SEOUL, SOUTH KOREA —
Beijing’s reported economic retaliation against South Korea for deploying the U.S. Terminal High Altitude Area Defense (THAAD) missile system continues to target certain sectors, like imports of Korean cosmetics, canceling K-pop concerts, and a ban on Chinese tour groups to South Korea.
At Seoul’s Namsam Tower, smaller than usual crowds gather to watch the daily Korean cultural performances and to look out at the sprawling modern metropolis from the highest point in the city.
Buses of visitors from countries like Malaysia, Vietnam and Hong Kong still arrive at this popular site, but there are fewer visitors overall than in the past because Chinese tourists have virtually disappeared in the last month.
Fewer Chinese visitors
Chinese tourists accounted for nearly half of the 17 million visitors to South Korea last year. But the latest government figures indicate the number of tourists from China fell by nearly 20 percent in March. Local travel agencies, airlines, hotels, cruise lines, and duty-free operators have all been affected.
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In Seoul, some tour groups and restaurants that cater exclusively to Chinese visitors have temporally shut down. Even travel agencies not directly affected by the abrupt decline of Chinese visitors are worried this could hurt South Korea’s image as a tourist destination.
“While it is comfortable for me to work as a tour guide because my guests do not need to line up and can avoid the inconvenience, it is always good to have many tourists visiting South Korea. It is sad,” said Kim Sun-hee, a Malaysian tour group guide.
Chinese officials have objected to the advance weapons system as an unnecessary and provocative regional military escalation, and voiced concern that the system’s powerful radar could be used to spy on them and other countries as well. Washington and Seoul insist THAAD is needed to defend against North Korea’s increasing nuclear and missile capabilities.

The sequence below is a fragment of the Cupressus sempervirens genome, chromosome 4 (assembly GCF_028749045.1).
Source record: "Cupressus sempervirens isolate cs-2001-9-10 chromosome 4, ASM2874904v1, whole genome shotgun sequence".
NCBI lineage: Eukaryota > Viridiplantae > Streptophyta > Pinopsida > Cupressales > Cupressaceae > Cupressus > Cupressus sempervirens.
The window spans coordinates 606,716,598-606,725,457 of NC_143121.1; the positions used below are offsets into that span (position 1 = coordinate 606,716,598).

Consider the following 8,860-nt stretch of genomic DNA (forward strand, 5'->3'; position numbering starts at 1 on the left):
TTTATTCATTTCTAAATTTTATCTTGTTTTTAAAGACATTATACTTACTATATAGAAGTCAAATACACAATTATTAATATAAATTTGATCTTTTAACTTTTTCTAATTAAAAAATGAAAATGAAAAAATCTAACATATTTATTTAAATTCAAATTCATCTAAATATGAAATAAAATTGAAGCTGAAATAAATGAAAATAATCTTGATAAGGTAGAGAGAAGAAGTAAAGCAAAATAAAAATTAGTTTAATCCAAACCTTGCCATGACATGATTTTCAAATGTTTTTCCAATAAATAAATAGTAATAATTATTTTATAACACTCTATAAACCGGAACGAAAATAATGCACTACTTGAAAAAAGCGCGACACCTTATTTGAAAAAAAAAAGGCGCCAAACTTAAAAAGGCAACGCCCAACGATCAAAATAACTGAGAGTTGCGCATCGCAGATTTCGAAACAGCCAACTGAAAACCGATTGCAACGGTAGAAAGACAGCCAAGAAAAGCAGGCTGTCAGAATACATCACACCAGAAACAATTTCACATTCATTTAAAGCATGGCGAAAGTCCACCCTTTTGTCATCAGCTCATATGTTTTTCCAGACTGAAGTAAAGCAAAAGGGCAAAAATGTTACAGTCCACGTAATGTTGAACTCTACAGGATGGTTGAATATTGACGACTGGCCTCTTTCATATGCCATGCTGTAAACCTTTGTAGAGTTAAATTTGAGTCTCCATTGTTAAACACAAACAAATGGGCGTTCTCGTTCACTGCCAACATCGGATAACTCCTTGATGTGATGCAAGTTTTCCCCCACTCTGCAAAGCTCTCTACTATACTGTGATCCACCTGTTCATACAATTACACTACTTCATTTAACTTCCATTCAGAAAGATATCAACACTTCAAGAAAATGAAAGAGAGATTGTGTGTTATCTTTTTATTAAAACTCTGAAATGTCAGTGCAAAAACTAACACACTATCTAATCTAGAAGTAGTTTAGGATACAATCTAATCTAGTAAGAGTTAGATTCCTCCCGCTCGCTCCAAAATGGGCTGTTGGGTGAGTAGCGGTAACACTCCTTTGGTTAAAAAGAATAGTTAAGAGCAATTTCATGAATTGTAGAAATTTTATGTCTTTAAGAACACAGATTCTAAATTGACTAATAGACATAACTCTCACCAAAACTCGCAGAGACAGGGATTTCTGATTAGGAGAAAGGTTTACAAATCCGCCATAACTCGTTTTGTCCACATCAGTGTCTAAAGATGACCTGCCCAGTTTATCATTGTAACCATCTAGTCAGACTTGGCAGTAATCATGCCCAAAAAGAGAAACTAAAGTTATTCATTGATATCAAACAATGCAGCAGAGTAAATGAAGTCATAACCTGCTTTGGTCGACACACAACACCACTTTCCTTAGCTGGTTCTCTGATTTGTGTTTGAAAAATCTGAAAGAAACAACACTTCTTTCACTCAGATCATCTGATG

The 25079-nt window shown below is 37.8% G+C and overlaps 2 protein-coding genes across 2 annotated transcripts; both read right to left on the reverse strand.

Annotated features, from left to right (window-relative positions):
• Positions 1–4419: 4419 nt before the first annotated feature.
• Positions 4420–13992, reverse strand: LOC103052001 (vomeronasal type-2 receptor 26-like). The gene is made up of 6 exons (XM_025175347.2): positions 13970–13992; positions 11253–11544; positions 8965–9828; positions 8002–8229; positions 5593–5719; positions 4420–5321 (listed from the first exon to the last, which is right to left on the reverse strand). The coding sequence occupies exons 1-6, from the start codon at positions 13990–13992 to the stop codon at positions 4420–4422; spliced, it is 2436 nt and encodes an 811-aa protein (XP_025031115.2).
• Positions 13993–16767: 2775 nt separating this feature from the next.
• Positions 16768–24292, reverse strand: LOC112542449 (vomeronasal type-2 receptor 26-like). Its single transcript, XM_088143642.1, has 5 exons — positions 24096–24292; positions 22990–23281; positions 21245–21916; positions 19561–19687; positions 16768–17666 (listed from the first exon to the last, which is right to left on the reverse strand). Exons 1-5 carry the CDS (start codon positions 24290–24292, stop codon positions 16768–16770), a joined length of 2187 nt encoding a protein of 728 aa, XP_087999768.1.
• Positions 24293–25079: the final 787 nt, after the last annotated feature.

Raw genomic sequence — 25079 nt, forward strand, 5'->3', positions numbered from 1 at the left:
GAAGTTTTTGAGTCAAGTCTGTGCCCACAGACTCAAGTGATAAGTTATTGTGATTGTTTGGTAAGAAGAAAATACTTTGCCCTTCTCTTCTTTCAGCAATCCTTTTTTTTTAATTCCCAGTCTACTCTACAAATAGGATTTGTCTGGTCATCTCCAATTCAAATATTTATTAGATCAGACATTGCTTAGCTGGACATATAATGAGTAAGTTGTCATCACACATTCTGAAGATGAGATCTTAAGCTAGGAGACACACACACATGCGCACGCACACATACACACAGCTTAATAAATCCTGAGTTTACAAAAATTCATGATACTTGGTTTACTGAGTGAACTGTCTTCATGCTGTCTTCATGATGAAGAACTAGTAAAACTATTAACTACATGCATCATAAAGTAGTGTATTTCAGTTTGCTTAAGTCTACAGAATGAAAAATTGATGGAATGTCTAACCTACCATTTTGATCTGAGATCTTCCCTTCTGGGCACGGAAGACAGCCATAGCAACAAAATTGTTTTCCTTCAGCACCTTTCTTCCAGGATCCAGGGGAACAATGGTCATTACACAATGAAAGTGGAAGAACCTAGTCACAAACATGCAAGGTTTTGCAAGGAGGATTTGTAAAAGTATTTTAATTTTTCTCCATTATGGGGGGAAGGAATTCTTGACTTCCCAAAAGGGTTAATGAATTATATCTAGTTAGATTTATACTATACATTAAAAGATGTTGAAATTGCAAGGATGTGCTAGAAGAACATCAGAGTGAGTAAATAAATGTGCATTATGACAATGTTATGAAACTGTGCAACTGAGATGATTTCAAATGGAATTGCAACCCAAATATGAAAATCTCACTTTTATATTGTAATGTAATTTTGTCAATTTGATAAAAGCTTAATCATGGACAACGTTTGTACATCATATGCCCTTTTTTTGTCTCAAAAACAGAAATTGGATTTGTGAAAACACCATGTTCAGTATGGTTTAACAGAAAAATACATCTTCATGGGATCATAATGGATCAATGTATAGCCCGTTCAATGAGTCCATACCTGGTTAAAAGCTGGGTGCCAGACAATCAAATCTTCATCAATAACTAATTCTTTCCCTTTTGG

Beijing has also been accused of limiting some imports of Korean cosmetics and other products, and canceling K-pop concerts. Shares of the Korean cosmetics conglomerate AmorePacific dropped significantly in the wake of the reported Chinese retaliation, as did the stock value of the Korean automaker Hyundai after photos of a vandalized Hyundai car circulated widely on Chinese social media.
And the Lotte Group, the South Korean department store chain that provided the military with a plot of land for the THAAD deployment has had more than 50 of its stores closed in China.
Beijing has not acknowledged imposing a tourist ban, but travel agencies in Seoul have been told by their partners in Beijing that tours have been canceled because of pressure from the China government.
Shon Ho-kwon, the president of Modetour International Inc. in Seoul, said he was told officials from the China National Tourism Administration contacted virtually every travel agency and “made a verbal warning that there will be many disadvantages if (the agencies) continued selling South Korea tourism products.”
“There is no document to prove this, but clearly it is understood that China is making such suggestions,” Shon said.
A prolonged dispute between South Korea and China, its largest trading partner, could significantly hurt both economies in the long run.
“South Korea last year had about $4 billion in investment in China. China had about $2 billion that they invested in South Korea,” said James Kim, research fellow at the Asan Institute for Policy Studies in Seoul.
But there is no resolution in sight with some travel agencies reporting no Chinese reservations for the upcoming spring holidays, which had been the busiest tourist season of the year.
Youmi Kim contributed to this report.